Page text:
Carnival UK will assess how a move in the US to prevent agents bidding on its brand names impacts on agent business before deciding whether to follow suit.
From January 1 agents in the US have been prevented from bidding on Carnival Corp brand names as part of new rules it is hoped will bring down the cost of pay-per-click advertising on Google.
While Travel Weekly in the US has reported some agents were unhappy with the move it said others supported the change because it levelled the playing field with large retailers.
Because of the cost of advertising on brand search terms, like Princess Cruises or Holland America, and poor conversion rates only a handful of US agents are thought to be able to afford to do it.
Carnival UK sales director Giles Hawke told Travolution the UK market was different but the impact in the US would be a key factor in any decision to bring in the new rules in here.
“We will not make a decision 100% based on that, but we will keep an eye on it,” he said. “If it damages agent business, then it damages cruise line business as well.”
Hawke said the agreement in the US is that while agents agree not to bid on brand names, lines have reigned back on bidding on terms that agents often use to entice customers like “cheap cruises”.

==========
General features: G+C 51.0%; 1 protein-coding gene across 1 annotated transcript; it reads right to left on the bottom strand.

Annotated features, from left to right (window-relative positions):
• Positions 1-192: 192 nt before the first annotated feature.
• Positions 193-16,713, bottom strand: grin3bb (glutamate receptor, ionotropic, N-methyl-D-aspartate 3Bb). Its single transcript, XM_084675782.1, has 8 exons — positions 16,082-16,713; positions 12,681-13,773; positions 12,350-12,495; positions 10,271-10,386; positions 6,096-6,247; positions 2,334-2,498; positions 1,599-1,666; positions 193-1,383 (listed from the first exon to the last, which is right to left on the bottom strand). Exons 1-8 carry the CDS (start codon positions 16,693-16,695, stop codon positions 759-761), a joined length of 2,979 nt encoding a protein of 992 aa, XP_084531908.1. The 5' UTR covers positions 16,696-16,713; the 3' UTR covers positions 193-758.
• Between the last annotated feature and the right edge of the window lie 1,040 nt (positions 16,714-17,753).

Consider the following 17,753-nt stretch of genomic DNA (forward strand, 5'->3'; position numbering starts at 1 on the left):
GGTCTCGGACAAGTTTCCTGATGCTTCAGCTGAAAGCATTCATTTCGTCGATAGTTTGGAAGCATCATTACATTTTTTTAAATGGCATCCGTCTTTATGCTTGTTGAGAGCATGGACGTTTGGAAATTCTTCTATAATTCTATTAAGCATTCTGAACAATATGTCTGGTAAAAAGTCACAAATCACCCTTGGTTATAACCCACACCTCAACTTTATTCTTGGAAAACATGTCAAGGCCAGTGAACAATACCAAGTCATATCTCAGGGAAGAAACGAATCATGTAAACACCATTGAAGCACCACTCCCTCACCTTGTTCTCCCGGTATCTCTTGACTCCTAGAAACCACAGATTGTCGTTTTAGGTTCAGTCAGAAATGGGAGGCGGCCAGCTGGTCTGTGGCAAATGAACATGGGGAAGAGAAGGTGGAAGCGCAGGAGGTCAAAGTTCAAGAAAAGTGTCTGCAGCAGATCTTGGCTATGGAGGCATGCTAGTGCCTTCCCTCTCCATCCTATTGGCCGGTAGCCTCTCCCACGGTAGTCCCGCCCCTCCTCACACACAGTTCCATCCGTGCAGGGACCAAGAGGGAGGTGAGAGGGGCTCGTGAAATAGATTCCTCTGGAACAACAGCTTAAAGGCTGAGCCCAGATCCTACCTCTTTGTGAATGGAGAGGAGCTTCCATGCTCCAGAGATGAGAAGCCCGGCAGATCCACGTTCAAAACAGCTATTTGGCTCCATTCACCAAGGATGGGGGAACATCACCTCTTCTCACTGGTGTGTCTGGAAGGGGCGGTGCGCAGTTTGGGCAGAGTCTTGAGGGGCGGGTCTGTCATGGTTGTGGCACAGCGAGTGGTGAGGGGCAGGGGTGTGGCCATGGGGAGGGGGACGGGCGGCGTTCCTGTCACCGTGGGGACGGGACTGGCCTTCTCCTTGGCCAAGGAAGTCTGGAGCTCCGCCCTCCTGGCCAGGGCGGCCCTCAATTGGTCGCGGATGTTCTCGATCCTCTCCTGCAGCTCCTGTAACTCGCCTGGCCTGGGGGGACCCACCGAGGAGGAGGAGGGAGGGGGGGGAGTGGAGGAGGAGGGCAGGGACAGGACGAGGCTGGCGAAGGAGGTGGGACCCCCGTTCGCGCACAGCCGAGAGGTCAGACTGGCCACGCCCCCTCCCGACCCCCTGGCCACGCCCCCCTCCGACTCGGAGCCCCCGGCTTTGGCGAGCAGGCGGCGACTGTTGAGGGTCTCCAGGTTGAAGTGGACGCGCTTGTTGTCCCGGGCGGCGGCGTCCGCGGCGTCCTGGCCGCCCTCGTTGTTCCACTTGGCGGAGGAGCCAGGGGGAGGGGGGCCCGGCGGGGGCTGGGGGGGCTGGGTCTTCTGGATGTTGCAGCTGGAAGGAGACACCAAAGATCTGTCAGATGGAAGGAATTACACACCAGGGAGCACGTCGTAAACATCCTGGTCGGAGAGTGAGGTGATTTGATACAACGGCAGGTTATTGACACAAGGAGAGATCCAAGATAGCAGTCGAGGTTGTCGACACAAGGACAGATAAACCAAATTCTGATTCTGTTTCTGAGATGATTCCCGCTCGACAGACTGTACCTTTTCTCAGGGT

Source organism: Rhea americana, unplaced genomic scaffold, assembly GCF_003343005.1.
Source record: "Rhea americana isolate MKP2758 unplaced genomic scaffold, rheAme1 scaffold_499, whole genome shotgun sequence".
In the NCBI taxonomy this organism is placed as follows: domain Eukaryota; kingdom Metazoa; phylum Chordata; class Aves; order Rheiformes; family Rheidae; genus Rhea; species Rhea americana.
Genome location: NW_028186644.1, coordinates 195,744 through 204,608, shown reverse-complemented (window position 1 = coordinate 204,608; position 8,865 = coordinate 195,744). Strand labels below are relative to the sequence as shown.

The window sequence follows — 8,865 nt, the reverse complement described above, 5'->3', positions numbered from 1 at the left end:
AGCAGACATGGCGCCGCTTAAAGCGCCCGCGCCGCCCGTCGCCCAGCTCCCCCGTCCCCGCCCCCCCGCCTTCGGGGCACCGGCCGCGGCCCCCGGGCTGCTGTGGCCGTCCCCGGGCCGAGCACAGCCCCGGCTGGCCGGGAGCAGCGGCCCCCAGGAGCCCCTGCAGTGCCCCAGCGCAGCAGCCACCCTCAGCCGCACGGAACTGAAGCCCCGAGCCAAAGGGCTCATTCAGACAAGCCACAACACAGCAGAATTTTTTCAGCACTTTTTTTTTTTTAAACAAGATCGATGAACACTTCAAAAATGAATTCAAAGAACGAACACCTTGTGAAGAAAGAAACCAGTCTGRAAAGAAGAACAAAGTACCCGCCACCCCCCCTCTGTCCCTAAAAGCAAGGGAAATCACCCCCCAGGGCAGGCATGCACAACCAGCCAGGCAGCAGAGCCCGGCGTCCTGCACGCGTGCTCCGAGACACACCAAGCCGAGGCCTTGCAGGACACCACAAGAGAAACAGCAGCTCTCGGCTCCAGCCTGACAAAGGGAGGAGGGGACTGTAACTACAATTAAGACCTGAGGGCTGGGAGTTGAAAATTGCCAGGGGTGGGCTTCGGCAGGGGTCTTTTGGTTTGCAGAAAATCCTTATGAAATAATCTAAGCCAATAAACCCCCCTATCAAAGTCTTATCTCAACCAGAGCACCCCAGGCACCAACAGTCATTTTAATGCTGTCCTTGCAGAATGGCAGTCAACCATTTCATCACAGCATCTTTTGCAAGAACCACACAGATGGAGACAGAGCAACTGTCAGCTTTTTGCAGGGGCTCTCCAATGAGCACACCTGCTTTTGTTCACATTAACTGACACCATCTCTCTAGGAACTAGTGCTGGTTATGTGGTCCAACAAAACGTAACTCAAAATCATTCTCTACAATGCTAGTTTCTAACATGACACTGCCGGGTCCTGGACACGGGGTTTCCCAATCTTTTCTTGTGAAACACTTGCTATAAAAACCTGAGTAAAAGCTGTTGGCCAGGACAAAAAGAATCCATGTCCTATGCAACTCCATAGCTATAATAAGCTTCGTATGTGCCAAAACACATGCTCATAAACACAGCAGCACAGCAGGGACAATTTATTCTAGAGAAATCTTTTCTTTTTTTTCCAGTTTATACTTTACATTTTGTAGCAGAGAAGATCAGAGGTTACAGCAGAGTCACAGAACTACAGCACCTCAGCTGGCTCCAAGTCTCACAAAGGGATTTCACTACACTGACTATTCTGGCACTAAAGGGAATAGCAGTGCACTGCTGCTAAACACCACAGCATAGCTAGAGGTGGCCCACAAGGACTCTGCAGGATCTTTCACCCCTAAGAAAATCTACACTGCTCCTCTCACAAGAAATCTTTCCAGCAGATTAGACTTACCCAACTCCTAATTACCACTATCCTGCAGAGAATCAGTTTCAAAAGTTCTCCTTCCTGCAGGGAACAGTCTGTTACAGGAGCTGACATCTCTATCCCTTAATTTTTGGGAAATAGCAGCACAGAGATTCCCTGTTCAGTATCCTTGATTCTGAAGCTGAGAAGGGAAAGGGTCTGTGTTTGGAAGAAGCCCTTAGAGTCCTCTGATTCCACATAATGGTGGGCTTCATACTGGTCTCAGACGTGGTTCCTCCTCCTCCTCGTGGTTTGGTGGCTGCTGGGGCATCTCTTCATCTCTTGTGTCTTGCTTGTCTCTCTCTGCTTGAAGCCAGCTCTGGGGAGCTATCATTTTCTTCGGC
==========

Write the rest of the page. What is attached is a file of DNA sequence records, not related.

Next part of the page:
“What’s happening in the US, and we are seeing it here in the UK, is the more people bidding the higher the cost and it puts the price up for everybody.
“Why should Carnival Cruise Line be paying more for its name? “
Two years ago, in a bid to reduce the cost of advertising on Google, Complete Cruise Solution, the trade marketing arm for Carnival UK, sought to restrict bidding on its brands to a handful of agents.
This was when Google allowed brand “trademarking”, something it subsequently changed meaning anyone could bid on terms like P&O Cruises, Cunard and Ocean Village.
Hawke said: “We will watch and see what happens in the US and how it impacts on business and if it does not at all for agents and cruise lines we will fairly quickly look at how we can implement something in the UK.”